We seek to continuously upgrade and maintain our facilities in order to present
a fresh, high quality product to our guests.  Capital expenditures during the
years ended December 31, 2013 and 2012 were as follows:



                             2013           2012
Capital Expenditures:
Atlantis                 $  3,813,593   $  3,530,254
Monarch Black Hawk (a)      8,586,872      6,798,661
                         $ 12,400,465   $ 10,328,915



(a) We acquired Monarch Black Hawk on April 26, 2012.


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During the twelve months ended December 31, 2013 and 2012, capital expenditures at both the Atlantis and Monarch Black Hawk consisted primarily of the acquisition of gaming equipment to upgrade and replace existing equipment and other general upgrades to their respective facilities. In addition in 2013 at Black Hawk, as a part of our continuing effort since the acquisition to redesign and upgrade the property, capital expenditure were made for the new buffet, remodeling of restrooms and temporary casino area to mitigate disruption as we upgrade other portions of the casino floor.

Future cash needed to finance ongoing capital expenditures and the ongoing redesign and upgrade of the Black Hawk property, is expected to be available from operating cash flow, the Credit Facility (see "THE CREDIT FACILITY" below) and, if necessary, additional borrowings.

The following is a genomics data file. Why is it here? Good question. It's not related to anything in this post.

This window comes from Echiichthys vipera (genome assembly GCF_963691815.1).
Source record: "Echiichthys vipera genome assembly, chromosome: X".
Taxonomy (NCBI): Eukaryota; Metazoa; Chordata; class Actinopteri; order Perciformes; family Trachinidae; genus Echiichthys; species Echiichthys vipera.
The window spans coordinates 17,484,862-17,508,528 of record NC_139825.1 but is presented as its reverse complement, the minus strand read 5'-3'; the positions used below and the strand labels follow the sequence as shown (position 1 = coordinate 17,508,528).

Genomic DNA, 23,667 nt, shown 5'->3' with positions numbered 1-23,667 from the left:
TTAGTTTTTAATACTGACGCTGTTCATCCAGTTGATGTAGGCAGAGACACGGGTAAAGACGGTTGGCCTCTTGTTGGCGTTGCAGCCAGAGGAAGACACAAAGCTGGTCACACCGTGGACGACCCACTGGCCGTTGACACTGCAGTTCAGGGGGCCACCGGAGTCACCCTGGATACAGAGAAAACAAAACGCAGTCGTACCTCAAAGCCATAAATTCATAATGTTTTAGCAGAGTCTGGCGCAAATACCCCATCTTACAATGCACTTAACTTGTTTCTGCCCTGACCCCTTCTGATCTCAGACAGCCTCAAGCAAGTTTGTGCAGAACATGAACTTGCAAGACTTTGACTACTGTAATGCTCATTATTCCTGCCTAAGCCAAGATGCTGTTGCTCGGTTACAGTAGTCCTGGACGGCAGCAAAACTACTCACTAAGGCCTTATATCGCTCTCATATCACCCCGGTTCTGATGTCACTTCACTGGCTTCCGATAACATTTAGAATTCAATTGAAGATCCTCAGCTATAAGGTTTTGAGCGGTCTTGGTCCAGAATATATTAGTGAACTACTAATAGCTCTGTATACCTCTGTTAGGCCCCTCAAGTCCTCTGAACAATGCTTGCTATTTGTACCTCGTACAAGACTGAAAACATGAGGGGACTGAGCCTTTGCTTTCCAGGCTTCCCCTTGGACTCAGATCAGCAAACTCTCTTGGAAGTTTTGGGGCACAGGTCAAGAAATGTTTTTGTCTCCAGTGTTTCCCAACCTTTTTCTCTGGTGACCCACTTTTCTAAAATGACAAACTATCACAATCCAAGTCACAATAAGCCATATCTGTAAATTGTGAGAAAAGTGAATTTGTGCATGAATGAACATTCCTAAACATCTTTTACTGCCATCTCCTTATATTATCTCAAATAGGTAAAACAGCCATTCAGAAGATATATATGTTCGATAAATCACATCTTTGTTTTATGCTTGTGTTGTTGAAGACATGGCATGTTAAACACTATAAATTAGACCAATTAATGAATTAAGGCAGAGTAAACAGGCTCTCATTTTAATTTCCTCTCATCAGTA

CRITICAL ACCOUNTING POLICIES AND ESTIMATES

We prepare our consolidated financial statements in conformity with accounting principles generally accepted in the United States. Certain of our policies, including the estimated useful lives assigned to our assets, the determination of the allowance for doubtful accounts, self-insurance reserves, the calculation of income tax liabilities and the calculation of stock-based compensation, require that we apply significant judgment in defining the appropriate assumptions for calculating financial estimates. By their nature, these judgments are subject to an inherent degree of uncertainty. Our judgments are based on historical experience, terms of existing contracts, observation of trends in the industry, information provided by customers and information available from other outside sources, as appropriate. There can be no assurance that actual results will not differ from our estimates. To provide an understanding of the methodologies applied, our significant accounting policies are discussed where appropriate in this discussion and analysis and in the Notes to Consolidated Financial Statements.